Law - Suggestions of Others

Under U.S. patent law, in conceiving an invention the true inventor(s) can adopt ideas, suggestions or materials from others whose contribution is insufficient to qualify them as inventors. Only if the subject matter contributed makes a claimed invention patentable (useful, novel an non-obvious over the prior art) does the contribution rise to the level of invention. Thus, an inventor may use general information and suggestions derived from others and still be considered the sole, true inventor. In the words of the Court of Appeals for the Federal Circuit, "[a]n inventor may use the services, ideas and aid of others in the process of perfecting his invention without losing his right to a patent."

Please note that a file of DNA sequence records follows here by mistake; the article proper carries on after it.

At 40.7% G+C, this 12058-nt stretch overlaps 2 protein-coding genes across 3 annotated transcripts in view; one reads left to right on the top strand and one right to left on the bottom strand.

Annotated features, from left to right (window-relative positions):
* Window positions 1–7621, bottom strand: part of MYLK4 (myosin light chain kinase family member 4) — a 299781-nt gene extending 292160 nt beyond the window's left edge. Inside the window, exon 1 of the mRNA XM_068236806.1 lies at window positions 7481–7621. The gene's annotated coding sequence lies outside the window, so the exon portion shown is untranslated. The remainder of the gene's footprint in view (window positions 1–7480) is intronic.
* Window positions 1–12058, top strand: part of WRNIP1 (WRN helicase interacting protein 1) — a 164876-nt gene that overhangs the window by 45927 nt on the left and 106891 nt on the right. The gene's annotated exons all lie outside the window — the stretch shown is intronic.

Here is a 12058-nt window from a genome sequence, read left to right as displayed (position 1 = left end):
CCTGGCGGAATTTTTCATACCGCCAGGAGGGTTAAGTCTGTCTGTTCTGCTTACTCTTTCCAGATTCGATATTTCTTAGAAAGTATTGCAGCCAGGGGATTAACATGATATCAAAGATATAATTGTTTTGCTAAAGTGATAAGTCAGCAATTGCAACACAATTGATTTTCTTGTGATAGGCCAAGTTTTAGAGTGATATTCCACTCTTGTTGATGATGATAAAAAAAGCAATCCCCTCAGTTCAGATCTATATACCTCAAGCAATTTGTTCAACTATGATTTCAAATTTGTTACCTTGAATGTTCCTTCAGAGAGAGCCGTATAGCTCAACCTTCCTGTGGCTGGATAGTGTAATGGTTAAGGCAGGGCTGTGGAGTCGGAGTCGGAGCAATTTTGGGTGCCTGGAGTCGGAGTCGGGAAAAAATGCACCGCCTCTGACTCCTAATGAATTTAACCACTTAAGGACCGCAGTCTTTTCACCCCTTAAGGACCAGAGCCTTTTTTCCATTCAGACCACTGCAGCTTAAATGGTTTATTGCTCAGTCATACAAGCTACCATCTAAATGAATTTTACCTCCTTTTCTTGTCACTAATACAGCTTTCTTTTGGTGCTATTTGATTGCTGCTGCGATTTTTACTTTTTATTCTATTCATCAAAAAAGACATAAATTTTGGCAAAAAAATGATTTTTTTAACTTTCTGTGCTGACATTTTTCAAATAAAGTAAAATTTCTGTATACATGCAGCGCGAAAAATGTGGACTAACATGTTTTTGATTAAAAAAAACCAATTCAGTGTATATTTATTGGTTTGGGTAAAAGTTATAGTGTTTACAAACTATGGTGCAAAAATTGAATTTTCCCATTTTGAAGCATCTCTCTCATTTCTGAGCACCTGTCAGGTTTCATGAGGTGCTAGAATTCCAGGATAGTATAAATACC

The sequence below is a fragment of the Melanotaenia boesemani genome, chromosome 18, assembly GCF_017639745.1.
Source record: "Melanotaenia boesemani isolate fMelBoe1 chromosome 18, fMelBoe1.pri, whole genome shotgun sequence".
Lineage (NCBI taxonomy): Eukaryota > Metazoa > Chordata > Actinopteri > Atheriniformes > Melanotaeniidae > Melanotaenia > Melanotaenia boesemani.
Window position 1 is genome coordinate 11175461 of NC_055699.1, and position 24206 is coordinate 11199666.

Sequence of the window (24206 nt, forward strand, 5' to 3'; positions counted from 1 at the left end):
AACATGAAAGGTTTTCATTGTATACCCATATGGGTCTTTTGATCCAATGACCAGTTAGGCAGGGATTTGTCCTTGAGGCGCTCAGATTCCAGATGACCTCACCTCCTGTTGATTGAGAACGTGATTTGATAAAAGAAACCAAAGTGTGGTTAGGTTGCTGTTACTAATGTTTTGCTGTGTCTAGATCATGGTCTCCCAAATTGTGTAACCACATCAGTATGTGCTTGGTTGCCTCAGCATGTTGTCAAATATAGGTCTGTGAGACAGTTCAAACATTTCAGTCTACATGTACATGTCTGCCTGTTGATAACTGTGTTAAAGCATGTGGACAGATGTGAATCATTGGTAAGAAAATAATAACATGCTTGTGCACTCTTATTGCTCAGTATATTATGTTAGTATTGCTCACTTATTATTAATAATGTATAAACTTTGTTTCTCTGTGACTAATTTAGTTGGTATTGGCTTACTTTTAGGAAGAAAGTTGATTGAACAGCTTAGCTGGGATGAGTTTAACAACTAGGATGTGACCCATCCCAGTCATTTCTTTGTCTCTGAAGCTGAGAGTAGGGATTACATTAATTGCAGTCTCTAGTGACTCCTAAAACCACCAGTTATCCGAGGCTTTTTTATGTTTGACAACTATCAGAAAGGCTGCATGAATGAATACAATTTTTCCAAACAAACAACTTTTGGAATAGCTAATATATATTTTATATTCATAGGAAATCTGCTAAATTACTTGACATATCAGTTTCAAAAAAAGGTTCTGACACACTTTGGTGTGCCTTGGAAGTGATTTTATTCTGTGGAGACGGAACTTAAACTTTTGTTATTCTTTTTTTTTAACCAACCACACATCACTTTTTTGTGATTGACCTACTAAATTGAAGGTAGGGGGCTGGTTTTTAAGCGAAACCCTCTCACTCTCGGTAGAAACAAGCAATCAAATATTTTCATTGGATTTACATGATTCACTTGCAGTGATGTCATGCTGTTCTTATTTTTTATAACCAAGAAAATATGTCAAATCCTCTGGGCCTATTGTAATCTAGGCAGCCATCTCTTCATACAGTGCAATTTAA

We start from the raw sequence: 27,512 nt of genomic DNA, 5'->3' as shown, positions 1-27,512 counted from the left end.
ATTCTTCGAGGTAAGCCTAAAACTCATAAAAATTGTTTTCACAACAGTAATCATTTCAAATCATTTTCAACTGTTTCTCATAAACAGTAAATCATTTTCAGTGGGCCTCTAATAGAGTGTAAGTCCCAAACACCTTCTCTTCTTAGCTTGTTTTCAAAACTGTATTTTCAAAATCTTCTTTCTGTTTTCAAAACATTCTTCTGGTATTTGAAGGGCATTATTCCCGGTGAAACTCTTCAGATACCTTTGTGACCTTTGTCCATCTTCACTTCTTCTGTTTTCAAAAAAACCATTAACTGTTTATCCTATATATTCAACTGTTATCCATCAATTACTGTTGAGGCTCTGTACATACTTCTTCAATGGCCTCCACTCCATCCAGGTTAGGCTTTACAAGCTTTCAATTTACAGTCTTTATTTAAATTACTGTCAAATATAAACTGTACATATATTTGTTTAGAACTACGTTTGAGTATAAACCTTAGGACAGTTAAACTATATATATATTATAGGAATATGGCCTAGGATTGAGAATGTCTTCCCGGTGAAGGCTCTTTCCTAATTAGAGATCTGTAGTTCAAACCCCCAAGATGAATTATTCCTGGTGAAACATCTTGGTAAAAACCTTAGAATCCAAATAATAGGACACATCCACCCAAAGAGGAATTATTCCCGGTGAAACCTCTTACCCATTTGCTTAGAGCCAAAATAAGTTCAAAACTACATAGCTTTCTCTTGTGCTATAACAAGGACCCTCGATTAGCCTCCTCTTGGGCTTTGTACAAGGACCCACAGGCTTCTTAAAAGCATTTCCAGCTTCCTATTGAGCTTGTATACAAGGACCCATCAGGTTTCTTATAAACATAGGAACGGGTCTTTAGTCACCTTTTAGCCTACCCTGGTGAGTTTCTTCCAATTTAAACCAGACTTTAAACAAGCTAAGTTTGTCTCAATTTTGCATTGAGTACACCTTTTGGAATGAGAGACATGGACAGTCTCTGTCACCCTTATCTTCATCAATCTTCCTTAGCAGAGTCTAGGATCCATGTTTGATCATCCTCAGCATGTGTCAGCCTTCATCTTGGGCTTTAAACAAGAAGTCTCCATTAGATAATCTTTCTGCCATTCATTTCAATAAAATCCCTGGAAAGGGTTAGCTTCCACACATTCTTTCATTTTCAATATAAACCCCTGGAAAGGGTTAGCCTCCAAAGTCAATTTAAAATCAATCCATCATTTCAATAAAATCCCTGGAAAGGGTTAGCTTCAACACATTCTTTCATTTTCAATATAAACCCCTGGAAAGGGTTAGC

The position of the USPTO on this issue is described in the following section(s) of the Manual of Patent Examining Procedure (MPEP):

MPEP 2138.04 - "Conception"
MPEP 2137.01 - Inventorship
MPEP 605 - Applicant
MPEP 605.07 - Joint Inventors

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